She had not only to take care of her brothers, but also of her brothers’ children whom she had to bring up with her own hand. Nalini, Maku and Radhu, three of her nieces, were her constant companions. And there was Surabala, the widow of her youngest brother, who for her craziness was known as the mad aunt, and who was ever a source of trouble to the Holy Mother. Her brothers found in her a sister whose affection could be exploited in terms of material advantage, and her nieces found in her an aunt who would tolerate any amount of their pranks and eccentricities and fulfil any of their demands. None of them realized that much higher things could be had from her. Once she remarked: ‘They always ask for money. Even through mistake they do not ask for knowledge and devotion.’

After the passing away of the Master, when the Holy Mother had been brooding over her lot and feeling that she had no further interest in life, she had a vision of Sri Ramakrishna. She saw a little girl with a red cloth walking in front of her, and the Master, pointing to the child, said, ‘Cling to her as a support.’ Some years after, once while she was seated at Jayrambati, she saw the insane widow of her youngest brother walking with her neglected infant daughter, Radhu, crawling behind. As the Holy Mother witnessed the pathetic sight, she felt a peculiar sensation in her heart. She at once rushed to the spot and took Radhu in her arms. As she did this she saw the vision of the Master, who appeared before her and said: ‘Cling to this child as your mental support on earth. She is Maya.’ From this time on, the Holy Mother showed the utmost interest in this girl, and Radhu found in the Mother the embodiment of all earthly love. But as the girl grew up, she proved herself hardly worthy of Holy Mother’s love. She was a queer amalgam of obstinacy and innocence, craziness and simplicity. Being of poor health and debilitated mind, she was the constant source of anxiety to the Mother. Radhu’s behaviour and mode of life would often be the cause, not only of trouble, but also of great embarrassment; but the Holy Mother’s affection for her was, as it were, a tie that did not allow her mind to soar altogether beyond the earthly plane. Towards the end, when the Holy Mother lost all interest in Radhu, her attendants feared that she would not live long. Actually she passed away soon after.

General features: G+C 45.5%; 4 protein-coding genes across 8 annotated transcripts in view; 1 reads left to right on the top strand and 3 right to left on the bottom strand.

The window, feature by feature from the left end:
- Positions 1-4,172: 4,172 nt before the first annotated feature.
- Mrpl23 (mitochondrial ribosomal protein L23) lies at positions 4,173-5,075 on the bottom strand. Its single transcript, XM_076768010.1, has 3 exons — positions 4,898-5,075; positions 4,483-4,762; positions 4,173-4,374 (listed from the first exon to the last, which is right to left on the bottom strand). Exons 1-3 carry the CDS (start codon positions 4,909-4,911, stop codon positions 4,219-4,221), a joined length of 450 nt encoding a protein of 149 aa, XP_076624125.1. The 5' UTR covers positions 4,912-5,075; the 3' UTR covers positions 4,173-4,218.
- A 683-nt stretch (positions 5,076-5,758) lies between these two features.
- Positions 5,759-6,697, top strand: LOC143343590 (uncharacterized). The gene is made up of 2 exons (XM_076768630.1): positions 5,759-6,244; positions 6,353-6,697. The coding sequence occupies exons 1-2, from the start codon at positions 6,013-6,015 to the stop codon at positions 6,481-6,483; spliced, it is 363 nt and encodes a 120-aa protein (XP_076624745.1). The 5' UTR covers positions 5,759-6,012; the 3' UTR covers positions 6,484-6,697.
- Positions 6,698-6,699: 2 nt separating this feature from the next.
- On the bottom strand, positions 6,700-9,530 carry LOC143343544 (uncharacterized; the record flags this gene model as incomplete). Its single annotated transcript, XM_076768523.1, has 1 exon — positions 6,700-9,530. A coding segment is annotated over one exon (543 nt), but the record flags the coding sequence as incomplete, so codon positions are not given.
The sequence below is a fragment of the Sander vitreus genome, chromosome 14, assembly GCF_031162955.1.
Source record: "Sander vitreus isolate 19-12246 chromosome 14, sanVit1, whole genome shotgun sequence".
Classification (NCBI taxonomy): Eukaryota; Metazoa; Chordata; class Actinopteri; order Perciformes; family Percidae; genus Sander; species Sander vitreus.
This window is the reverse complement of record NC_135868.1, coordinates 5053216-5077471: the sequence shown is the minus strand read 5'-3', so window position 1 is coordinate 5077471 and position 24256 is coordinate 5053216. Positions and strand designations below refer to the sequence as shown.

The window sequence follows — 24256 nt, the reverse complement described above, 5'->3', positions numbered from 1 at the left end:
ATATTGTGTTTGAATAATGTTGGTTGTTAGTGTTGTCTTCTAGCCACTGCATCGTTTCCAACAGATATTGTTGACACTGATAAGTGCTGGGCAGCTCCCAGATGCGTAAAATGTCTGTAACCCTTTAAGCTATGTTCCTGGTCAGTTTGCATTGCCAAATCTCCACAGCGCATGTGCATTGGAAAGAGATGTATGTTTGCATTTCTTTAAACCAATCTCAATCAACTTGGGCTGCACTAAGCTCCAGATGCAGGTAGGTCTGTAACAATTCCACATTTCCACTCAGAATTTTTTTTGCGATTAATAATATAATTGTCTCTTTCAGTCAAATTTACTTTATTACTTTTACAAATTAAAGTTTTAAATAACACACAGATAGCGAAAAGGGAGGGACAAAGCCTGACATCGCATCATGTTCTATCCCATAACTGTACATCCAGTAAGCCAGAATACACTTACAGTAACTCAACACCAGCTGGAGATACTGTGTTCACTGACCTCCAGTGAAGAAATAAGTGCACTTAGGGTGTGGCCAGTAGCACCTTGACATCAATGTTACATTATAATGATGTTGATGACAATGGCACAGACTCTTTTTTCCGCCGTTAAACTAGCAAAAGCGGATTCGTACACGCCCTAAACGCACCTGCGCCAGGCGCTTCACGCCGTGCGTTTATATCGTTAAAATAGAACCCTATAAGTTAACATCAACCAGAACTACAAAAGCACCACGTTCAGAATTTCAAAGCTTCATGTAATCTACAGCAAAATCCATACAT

Girish Chandra Ghosh, the great actor-dramatist and a staunch devotee of Sri Ramakrishna, once remarked as he saw the brothers and relations of the Holy Mother, ‘These people must have practised great tapasya in their past lives to deserve so much love and affection from the Holy Mother.’ This is true. Where hundreds of persons would consider it a life’s privilege to be of the slightest service to the Holy Mother, her relatives actually received personal service from the Mother herself.

Sri Ramakrishna, though a prince of monks, never forgot the slightest duty to his wife. And she, too, in her turn, though adored and literally worshipped as the manifestation of Divine Power on earth, welcomed the drudgery, worries and troubles involved in fulfilling her duties to her relatives, however unworthy they might have been of her love. Once she actually said to her brothers, ‘You got me as your sister only because of the piety of my father and mother.’


Where the Ramakrishna Math was located prior to shifting to the new Math grounds at Belur Math.